Progressed: Rep. Jimmy Gazaway’s HB 1610 passed the Senate Committee on Education on Wednesday. The bill would require that each public school district implement positive behavioral supports for prevention, strategic intervention, and intensive services or crisis management for students at various stages of exhibiting social, emotional, or behavioral problems or crisis; and would place major limits on schools’ use of physical restraints on students and outlines and requires training of school personnel and the adoption of policies concerning the use of physical restraints.
Progressed: Rep. Julie Mayberry’s HB 1826 passed the Senate Committee on Education on Wednesday. This bill would require that each public school district provide a health services program under the direction of a licensed registered nurse, beginning with the 2021-22 school year.
Updates on some of the bills AACF opposes
Democracy and Voting Rights
Scheduled: Sen. Kim Hammer and Rep. Justin Gonzales’ bill, SB 485, after failing to pass the Senate Committee on State Agencies and Governmental Affairs three times, was signed out of committee and passed the full Senate on Thursday. This bill would cut early voting short by a day. Currently, early voting ends the Monday before the election. This bill would end early voting the Saturday before the election. It is scheduled to be heard by the House Committee on State Agencies and Governmental Affairs at 9:30 AM on Monday, April 26.
Passed: Sen. Breanne Davis and Rep. Michelle Gray’s SB 614, having been amended by the House, passed the Senate Committee on State Agencies and Governmental Affairs on Wednesday and the full Senate on Thursday. This bill will make it harder for citizen-led ballot measure campaigns to hire paid canvassers to collect signatures for ballot measure petitions. It will go to the Governor for his signature.
Passed: Sen. Kim Hammer and Rep. Jack Ladyman’s SB 643 passed the House Committee on State Agencies and Governmental Affairs on Monday and the full House on Tuesday. It would move up the deadline to return absentee ballots in person to the Friday before the election, except for an “authorized agent” delivering the ballot of someone who is medically unable to vote at their polling place. It has been delivered to the Governor for his signature.
Passed: Rep. David Ray and Sen. Bart Hester’s HJR 1005 passed the Senate State Agencies and Governmental Affairs Committee on Wednesday and passed the full Senate on Thursday. This resolution proposes to amend the Arkansas Constitution. Currently, for a ballot measure to pass and become law, a majority of voters must vote to approve the measure. If it passes, this amendment will increase the threshold to at least 60 percent of voters. The resolution will be on the 2022 ballot for voters’ consideration.
Family Economic Security
Now Law: SB 295, sponsored by Sen. Scott Flippo and Rep. Robin Lundstrum, is now Act 780. The new law changes many aspects of eligibility for the Supplemental Nutrition Assistance Program (SNAP) and Medicaid. It requires that recipients update the state more often on changes in their financial status and would have state agencies and commissions share information more often to determine whether recipients have lottery or gambling winnings, whether they’ve gone to prison, or whether their job circumstances have changed.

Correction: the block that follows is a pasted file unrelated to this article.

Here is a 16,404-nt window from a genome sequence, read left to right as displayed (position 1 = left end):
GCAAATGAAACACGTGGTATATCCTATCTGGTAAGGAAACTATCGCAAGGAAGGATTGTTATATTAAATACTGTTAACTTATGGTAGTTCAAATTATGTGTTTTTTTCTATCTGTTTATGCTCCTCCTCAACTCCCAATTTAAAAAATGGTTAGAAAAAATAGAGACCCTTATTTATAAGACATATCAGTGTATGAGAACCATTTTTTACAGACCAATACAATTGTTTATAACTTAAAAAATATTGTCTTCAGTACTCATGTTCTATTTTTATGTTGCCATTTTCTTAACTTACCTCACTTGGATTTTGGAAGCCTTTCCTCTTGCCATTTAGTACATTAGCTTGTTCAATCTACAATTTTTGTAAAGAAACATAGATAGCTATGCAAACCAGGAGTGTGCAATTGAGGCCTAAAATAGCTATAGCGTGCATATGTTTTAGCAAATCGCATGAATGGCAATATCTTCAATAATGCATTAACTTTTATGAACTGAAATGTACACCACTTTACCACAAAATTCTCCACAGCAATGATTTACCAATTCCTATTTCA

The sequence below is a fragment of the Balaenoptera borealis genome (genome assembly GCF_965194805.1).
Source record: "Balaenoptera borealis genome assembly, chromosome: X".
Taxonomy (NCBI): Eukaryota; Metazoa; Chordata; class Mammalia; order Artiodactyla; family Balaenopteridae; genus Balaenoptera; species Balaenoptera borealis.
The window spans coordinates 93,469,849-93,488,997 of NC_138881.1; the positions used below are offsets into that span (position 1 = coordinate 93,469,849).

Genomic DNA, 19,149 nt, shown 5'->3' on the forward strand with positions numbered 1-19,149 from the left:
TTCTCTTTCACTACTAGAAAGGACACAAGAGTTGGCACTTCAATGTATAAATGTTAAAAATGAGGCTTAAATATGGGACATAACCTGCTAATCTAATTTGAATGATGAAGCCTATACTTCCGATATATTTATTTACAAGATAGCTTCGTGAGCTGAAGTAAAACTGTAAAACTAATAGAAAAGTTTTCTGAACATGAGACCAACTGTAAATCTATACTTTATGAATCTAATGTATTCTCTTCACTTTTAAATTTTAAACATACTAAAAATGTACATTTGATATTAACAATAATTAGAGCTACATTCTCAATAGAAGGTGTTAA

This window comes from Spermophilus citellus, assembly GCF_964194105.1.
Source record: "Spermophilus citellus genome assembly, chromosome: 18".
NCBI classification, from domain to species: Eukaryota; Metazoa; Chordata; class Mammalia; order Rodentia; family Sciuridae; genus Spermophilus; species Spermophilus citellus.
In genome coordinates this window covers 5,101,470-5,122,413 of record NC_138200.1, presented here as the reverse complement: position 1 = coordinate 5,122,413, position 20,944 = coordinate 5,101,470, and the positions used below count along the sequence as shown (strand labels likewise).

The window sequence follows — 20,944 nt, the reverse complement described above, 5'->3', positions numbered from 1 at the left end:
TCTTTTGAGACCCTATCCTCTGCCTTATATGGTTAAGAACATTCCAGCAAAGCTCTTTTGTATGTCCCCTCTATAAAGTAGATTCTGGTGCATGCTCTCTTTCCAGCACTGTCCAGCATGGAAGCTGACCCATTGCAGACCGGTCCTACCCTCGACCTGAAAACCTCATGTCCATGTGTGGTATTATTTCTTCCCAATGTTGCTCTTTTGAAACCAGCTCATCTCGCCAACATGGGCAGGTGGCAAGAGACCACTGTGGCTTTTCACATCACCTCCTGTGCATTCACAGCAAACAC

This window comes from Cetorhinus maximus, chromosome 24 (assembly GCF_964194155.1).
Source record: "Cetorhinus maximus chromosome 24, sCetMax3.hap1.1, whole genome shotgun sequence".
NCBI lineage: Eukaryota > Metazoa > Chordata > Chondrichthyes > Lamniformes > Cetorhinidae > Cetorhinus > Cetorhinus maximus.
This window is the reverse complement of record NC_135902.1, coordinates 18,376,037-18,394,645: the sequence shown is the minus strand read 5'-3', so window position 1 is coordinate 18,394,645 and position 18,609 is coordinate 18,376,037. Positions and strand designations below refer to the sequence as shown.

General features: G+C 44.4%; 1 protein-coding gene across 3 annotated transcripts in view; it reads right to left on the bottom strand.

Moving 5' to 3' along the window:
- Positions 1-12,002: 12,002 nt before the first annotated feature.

Failed on the Floor: Rep. Austin McCollum and Sen. Bart Hester’s HB 1676 failed to pass the House on Tuesday, and the vote was expunged, which means it can be brought up again. This bill would reduce the maximum length of unemployment benefits from 16 weeks to 12 weeks in some circumstances. The amendment changed the implementation date from 2022 to 2023.
Passed: Sen. Trent Garner’s SB 590 passed the House with an amendment on Tuesday, and on Thursday the Senate passed the amended version. This bill will end any government mask-wearing mandates in Arkansas, including those issued by cities and schools, 90 days after the bill becomes law. It would reserve for the legislature the right to enact legislation regarding the mandatory use of face masks and coverings. It would allow mask requirements at private businesses and state-run health facilities, prisons and Division of Youth Services centers. It will go to the Governor for his signature.
Interim Study: Sen. Trent Garner withdrew SB 545 from the Senate Revenue and Tax Committee on Tuesday to be placed on the Senate calendar. On Thursday the Senate referred the bill for interim study. This legislation would levy a new tax to help fund law enforcement agencies that establish a 287(g) program. Those programs allow local agencies to enforce federal immigration laws, and most Arkansas agencies have declined to participate. The tax would be $5 on every electronic money transfer, or 1 percent of the transfer amount, whichever is greater.
Passed: Sen. Jonathan Dismang and Rep. Ken Bragg’s SB 680 passed the House Committee on Revenue and Taxation on Tuesday and the House on Wednesday. It has been sent to the Governor for his signature. This new law will create the Philanthropic Investment in Arkansas Kids Program, a private school voucher for grades K-12. It will create a state income tax credit for 100% off eligible contributions to a scholarship (school voucher) granting organization. The total amount of state income tax credits claimed cannot exceed more than $2 million per calendar year.
Scheduled: Rep. Mark Lowery’s HB 1761 passed the House Committee on Education on Tuesday and the full House on Wednesday. As amended, this bill would prohibit public schools from teaching or providing materials that say that “any race or ethnicity should feel guilt or shame” or that “any race or ethnicity is inherently racist.” It also calls for public school parents or guardians to be advised of these policies. It is scheduled to be heard by the Senate Education Committee at 9:30 AM on Monday, April 26.
Tax and Budget
Interim Study: Sen. Trent Garner’s SB 459 and SB 522 were referred for interim study in the Senate Interim Committee on Revenue and Taxation on Monday. SB 459 would have exempted used cars and vehicles from sales tax entirely. SB 522 would have reduced the state income tax rate to 0%. Either would have a large negative impact on general revenue, straining the state budget.